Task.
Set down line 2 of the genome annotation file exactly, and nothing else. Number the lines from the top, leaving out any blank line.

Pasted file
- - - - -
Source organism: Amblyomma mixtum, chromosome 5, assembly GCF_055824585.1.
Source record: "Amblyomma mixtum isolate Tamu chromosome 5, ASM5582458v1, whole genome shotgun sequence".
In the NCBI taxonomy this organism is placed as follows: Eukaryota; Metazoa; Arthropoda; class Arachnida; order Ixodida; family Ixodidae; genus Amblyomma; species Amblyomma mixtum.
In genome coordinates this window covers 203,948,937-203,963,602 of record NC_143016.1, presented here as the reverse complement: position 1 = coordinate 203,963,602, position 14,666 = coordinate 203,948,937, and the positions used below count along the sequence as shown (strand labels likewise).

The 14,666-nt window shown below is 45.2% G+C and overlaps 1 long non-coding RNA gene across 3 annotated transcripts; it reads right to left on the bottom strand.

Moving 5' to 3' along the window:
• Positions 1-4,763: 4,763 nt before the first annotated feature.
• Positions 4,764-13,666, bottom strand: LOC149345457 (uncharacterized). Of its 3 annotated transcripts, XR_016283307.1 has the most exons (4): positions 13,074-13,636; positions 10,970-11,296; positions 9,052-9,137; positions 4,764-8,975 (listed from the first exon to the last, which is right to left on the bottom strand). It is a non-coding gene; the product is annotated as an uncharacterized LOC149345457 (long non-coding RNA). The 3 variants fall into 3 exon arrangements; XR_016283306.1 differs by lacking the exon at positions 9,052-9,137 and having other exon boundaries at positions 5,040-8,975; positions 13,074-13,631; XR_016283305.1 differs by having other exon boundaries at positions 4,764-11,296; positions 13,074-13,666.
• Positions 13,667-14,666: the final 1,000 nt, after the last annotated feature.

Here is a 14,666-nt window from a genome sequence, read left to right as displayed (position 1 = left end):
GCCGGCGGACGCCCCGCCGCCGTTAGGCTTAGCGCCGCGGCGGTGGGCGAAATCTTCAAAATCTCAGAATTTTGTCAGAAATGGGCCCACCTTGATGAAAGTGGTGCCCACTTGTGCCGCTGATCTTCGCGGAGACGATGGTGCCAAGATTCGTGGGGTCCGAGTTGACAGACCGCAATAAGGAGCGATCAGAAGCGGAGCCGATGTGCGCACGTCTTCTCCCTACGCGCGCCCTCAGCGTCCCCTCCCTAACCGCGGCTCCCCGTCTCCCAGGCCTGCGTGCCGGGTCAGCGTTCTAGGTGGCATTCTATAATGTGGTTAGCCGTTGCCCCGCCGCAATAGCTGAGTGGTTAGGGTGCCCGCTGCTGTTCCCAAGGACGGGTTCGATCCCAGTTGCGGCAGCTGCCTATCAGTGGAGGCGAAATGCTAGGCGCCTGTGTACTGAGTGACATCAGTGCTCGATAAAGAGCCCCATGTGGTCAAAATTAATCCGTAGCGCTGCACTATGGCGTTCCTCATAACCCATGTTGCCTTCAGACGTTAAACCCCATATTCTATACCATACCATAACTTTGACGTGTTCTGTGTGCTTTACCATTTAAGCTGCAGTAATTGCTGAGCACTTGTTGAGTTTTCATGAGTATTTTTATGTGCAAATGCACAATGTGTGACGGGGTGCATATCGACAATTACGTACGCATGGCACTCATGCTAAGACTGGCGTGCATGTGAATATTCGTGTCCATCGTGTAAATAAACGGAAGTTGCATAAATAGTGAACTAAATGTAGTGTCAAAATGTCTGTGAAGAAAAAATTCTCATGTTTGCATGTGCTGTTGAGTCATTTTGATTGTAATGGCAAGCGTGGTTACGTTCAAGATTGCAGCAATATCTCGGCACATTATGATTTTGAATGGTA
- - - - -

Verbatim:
Source record: "Amblyomma mixtum isolate Tamu chromosome 5, ASM5582458v1, whole genome shotgun sequence".